My new book Bullshit: A Lexicon includes history on words with a BS-y meaning. Some of them—malarkey, bunk, poppycock, twaddle, mumbo jumbo, and truthiness—you probably know. But some common words that usually don’t have a whiff of tommyrot are also in the BS lexicon. The following are nine terms that, much to my surprise, can set off a BS detector.
We mostly know this word as a magician’s exclamation, but it has also meant a bunch of stuff since at least the mid-1800s. This turn in meaning might have something to do with the bogusness of magic, but the reduplicative form of abracadabra couldn’t have hurt. The BS lexicon is full of words like fiddle-faddle, twittle-twattle, jibber-jabber, and flubdub.
Used mainly in Australia, confetti is part of nonsense-naming terms such as cow confetti, cowyard confetti, farmyard confetti, and Flemington confetti. The origin isn’t clear—aside from used confetti being a type of rubbish—but it may be a reference to discarded betting slips at the Flemington racecourse.
This folksy, regional word for excrement has been drafted into service in the BS lexicon. You can also spell it hockie, hocky, and hawky, and it appears to be related to cacky, a word for poo. Hockey can stand alone or you can discuss bull hockey or horse hockey, a pleasingly alliterative term for an unpleasant thing.
This term has a theatrical origin: Since at least the 1920s, rhubarb has been used in the theater, and not as a healthy snack. Actors (and sometimes audience members) would say “rhubarb rhubarb rhubarb rhubarb” together to make it sound like there were background conversations. This form of nonsense evolved to mean a word for nonsense.
Often appearing in the phrase pile of pants, this use has appeared since at least the 1990s, mostly in England, where (as word expert Michael Quinion notes) pants means underpants, which might explain the twaddlesome nature of this expression. Here’s a 2000 use from The Independent that is always applicable to politics: “A Liberal Democrat stunned his fellow peers when he dismissed a landmark report on the future of the historic environment as ‘a load of pants.’”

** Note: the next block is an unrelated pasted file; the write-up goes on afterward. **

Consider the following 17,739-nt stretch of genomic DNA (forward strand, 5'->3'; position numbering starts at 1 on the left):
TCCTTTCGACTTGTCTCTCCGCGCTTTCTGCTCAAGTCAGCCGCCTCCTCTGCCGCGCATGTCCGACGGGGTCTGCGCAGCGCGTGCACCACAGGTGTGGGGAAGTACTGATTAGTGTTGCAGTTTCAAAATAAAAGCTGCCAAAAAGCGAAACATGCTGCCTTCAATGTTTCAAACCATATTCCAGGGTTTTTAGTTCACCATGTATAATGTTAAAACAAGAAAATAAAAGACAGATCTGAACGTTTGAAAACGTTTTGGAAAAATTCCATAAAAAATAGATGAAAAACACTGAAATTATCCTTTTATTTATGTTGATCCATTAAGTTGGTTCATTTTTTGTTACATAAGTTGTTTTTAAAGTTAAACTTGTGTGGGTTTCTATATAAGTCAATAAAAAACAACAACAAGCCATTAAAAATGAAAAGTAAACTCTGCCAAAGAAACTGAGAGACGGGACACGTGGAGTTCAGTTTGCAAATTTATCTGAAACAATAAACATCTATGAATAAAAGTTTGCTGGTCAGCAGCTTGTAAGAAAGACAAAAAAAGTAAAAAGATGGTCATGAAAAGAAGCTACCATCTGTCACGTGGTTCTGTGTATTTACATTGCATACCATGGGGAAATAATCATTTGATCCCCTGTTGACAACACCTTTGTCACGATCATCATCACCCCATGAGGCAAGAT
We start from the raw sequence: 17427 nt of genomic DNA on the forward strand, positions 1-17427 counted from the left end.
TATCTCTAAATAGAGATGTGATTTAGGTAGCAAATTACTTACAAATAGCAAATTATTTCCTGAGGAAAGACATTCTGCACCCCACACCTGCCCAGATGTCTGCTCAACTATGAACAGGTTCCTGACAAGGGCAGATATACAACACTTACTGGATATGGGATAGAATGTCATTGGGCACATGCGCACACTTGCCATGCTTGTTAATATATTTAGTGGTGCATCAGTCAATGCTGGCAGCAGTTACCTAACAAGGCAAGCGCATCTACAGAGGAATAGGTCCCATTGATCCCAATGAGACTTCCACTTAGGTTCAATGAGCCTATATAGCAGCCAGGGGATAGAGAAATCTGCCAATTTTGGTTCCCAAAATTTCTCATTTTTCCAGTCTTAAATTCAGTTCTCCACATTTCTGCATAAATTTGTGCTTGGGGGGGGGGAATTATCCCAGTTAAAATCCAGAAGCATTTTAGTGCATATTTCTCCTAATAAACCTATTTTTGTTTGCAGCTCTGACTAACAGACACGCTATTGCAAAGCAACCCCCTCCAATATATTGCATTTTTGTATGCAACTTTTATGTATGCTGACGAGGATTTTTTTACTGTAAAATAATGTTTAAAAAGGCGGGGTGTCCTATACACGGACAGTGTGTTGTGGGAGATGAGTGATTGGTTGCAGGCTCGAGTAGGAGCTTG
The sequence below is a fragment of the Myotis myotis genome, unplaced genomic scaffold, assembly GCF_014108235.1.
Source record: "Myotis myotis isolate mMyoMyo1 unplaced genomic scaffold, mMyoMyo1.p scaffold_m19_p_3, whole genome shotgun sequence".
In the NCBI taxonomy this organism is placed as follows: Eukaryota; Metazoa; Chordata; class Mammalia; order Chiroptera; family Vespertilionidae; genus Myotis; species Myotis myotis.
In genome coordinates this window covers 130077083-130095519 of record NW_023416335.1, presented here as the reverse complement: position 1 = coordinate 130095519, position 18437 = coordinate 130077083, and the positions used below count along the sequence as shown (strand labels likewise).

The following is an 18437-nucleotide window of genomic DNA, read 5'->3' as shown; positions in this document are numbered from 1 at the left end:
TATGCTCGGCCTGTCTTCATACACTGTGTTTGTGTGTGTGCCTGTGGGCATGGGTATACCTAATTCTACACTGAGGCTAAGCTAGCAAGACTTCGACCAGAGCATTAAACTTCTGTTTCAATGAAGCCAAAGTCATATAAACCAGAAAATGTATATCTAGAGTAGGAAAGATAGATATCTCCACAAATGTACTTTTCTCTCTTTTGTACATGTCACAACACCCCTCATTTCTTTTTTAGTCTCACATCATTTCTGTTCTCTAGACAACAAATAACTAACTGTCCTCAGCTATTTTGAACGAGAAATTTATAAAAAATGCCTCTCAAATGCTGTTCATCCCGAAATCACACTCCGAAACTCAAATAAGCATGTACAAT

This BS term was in the headlines back in June when Supreme Court Justice Antonin Scalia used the phrase “Pure applesauce” in a dissent. Scalia is quite the BS maestro, as the same dissent included the language “The Court’s next bit of interpretive jiggery-pokery…”
Jiggery-pokery aside, applesauce has meant BS for quite a while. It’s an effective dismissal, as seen in this use in John O’Hara’s 1934 novel Appointment in Samarra: “‘I just didn't want to spoil your evening, that's all.’ ‘Applesauce,’ said Irma.”
This BS term often appears in the expression throwing the oil or the old oil. P.G. Wodehouse used it in 1954’s Jeeves and the Feudal Spirit: “It was imperative that they be given the old oil, because she was in the middle of a very tricky business deal with the male half of the sketch and at such times every little helps.” The old oil is grade A malarkey.
This is a BS word with a large family that includes hogwash, pig wash, eyewash, and propwash. A 1971 Oxford English Dictionary use from a law journal is self-explanatory: “Any suggestion that the principle was also applied can be dismissed as so much mouth-wash.”
9. PRUNE JUICE
This yucky drink has sometimes referred to untrustworthy language or ideas, perhaps ideas that are meant to act as a mental laxative. An appetizing use in a 1904 issue of Life magazine refers to “forty yards of political prune juice and platitude,” which could be a tweet about any 2015 debate.